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Arkansas Compliance at Work

In the past year-plus of college athletics, compliance has been a major issue. Both participants of last year's national championship game are under investigation, as are other high profile programs like Ohio State, Tennessee, and North Carolina.

Keeping track of athletes is no easy task, especially in the realm of social media. We've already seen the impact it has, with Marvin Austin's Twitter indiscretions opening a Pandora's box of violations in Chapel Hill. Many compliance departments have Twitter accounts now, in part to help them stay on top of what student-athletes are up to.

Some of them go beyond just playing the role of the lurking police officer, though. The best one in my opinion is Texas A&M compliance director Brad Barnes, but Arkansas compliance isn't too far behind. They both participate in discussion of compliance issues and will helpfully respond to your questions.

Yesterday evening, Arkansas' compliance posted this photo of Cobi Hamilton in uniform working at what appears to be an Applebee's restaurant, captioned with "Student-Athlete Employment spot checks! One of the hardest working WR's in the nation right here folks!" It's a glimpse into how compliance departments work on a day-to-day basis, and Arkansas fans should be happy to see this sort of thing. Spot checks could have saved some other schools trouble in the past.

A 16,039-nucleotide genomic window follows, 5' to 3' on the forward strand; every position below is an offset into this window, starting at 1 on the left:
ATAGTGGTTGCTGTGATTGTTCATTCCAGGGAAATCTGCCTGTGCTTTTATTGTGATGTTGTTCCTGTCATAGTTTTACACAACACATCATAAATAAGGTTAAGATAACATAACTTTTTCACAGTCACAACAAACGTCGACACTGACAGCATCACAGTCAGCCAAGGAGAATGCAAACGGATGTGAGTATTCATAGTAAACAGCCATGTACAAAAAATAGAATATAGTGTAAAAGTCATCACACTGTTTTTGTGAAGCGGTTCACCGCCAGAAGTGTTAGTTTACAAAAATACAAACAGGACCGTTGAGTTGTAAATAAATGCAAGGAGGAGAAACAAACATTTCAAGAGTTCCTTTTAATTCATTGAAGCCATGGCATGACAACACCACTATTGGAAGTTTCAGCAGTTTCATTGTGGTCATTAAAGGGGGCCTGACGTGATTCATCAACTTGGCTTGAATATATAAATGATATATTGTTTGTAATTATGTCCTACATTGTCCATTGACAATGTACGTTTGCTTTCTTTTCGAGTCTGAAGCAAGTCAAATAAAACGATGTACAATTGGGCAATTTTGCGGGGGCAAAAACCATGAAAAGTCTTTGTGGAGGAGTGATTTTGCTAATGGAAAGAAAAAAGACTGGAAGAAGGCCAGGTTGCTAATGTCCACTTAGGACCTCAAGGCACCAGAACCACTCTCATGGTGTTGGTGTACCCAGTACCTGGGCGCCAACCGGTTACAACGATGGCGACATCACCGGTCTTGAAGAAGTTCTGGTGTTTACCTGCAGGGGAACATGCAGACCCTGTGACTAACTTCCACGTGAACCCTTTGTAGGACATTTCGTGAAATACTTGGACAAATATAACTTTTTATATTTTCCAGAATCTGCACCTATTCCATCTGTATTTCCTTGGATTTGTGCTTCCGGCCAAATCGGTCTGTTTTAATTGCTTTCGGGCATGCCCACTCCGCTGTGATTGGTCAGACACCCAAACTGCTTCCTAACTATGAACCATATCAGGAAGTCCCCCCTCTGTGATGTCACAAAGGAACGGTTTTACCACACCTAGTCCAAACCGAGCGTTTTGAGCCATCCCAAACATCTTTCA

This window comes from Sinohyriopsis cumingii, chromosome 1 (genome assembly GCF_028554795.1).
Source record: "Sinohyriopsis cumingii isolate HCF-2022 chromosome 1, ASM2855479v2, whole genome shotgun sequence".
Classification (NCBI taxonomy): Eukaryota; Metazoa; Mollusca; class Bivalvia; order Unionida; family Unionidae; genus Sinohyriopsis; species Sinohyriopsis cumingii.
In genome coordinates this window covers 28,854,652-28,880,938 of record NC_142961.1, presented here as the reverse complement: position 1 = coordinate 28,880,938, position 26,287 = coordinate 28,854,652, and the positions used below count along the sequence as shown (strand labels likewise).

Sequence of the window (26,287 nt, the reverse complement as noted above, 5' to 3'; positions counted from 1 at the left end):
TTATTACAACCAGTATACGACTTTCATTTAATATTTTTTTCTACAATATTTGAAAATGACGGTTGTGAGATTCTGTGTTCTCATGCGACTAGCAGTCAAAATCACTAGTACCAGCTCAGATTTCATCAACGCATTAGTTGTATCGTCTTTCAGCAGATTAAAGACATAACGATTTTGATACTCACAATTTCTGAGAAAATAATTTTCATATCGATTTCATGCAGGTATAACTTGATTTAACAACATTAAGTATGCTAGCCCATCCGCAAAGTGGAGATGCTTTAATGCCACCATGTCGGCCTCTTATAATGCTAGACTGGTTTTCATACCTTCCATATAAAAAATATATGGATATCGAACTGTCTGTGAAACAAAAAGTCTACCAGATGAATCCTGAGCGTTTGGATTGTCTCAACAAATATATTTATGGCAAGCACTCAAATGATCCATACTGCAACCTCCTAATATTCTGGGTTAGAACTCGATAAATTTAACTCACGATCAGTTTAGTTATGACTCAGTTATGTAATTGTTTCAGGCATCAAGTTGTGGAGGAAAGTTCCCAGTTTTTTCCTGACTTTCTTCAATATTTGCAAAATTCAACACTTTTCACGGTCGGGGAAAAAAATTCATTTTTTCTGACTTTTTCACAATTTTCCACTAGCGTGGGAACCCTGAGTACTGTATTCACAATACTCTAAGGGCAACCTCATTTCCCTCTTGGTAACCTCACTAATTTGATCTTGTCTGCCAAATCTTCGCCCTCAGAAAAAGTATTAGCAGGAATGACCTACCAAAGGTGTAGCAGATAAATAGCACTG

Bud Elliott of SBN's FSU site Tomahawk Nation saw the tweet and then asked what's in place to keep a booster from tipping a ridiculous amount as a way of giving players who work as waiters extra benefits. It's a good question, given all the creative ways there are to funnel money to players these days. The person running the feed replied that it's Hamilton's job to stop that from happening, and that players get told what general going rates for the jobs they take are. They also added that the school tells businesses that employ student-athletes what's allowed and what isn't. The goal is to educate as many people as possible.

Maybe you don't care about this sort of thing, but I love getting to peek behind the curtain of college sports to see what goes on behind. If you are a Twitter-oriented person, give @RazorbackRules a follow. It supplies good information, and it appears to be run by one of the compliance departments that's doing things right.